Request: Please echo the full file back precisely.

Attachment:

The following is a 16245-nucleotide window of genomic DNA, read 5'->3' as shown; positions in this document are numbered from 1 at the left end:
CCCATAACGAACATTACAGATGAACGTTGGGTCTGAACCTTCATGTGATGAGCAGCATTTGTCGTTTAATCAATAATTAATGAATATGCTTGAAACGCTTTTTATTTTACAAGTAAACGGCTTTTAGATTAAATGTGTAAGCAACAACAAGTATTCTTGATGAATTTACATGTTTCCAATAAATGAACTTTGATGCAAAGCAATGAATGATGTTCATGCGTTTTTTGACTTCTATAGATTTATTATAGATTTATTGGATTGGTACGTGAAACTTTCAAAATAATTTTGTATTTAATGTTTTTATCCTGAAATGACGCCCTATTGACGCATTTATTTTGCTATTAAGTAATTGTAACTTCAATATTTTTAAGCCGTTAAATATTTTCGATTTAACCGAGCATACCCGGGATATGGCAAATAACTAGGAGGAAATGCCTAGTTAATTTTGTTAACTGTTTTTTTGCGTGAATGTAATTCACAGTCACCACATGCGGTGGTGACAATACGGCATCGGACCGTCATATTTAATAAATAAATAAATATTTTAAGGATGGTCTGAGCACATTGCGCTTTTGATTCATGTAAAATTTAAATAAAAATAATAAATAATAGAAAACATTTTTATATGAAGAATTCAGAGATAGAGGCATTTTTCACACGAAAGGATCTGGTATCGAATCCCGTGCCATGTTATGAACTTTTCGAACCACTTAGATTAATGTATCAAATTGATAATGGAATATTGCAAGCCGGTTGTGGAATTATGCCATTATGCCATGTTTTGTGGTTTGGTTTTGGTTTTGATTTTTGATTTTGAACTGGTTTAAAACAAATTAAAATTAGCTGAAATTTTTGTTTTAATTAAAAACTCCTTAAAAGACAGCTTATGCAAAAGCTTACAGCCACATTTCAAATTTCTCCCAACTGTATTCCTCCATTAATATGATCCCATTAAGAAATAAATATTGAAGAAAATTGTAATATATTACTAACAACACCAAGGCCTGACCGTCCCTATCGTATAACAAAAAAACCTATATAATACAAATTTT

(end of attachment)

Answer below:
The following is a 16245-nucleotide window of genomic DNA, read 5'->3' as shown; positions in this document are numbered from 1 at the left end:
CCCATAACGAACATTACAGATGAACGTTGGGTCTGAACCTTCATGTGATGAGCAGCATTTGTCGTTTAATCAATAATTAATGAATATGCTTGAAACGCTTTTTATTTTACAAGTAAACGGCTTTTAGATTAAATGTGTAAGCAACAACAAGTATTCTTGATGAATTTACATGTTTCCAATAAATGAACTTTGATGCAAAGCAATGAATGATGTTCATGCGTTTTTTGACTTCTATAGATTTATTATAGATTTATTGGATTGGTACGTGAAACTTTCAAAATAATTTTGTATTTAATGTTTTTATCCTGAAATGACGCCCTATTGACGCATTTATTTTGCTATTAAGTAATTGTAACTTCAATATTTTTAAGCCGTTAAATATTTTCGATTTAACCGAGCATACCCGGGATATGGCAAATAACTAGGAGGAAATGCCTAGTTAATTTTGTTAACTGTTTTTTTGCGTGAATGTAATTCACAGTCACCACATGCGGTGGTGACAATACGGCATCGGACCGTCATATTTAATAAATAAATAAATATTTTAAGGATGGTCTGAGCACATTGCGCTTTTGATTCATGTAAAATTTAAATAAAAATAATAAATAATAGAAAACATTTTTATATGAAGAATTCAGAGATAGAGGCATTTTTCACACGAAAGGATCTGGTATCGAATCCCGTGCCATGTTATGAACTTTTCGAACCACTTAGATTAATGTATCAAATTGATAATGGAATATTGCAAGCCGGTTGTGGAATTATGCCATTATGCCATGTTTTGTGGTTTGGTTTTGGTTTTGATTTTTGATTTTGAACTGGTTTAAAACAAATTAAAATTAGCTGAAATTTTTGTTTTAATTAAAAACTCCTTAAAAGACAGCTTATGCAAAAGCTTACAGCCACATTTCAAATTTCTCCCAACTGTATTCCTCCATTAATATGATCCCATTAAGAAATAAATATTGAAGAAAATTGTAATATATTACTAACAACACCAAGGCCTGACCGTCCCTATCGTATAACAAAAAAACCTATATAATACAAATTTT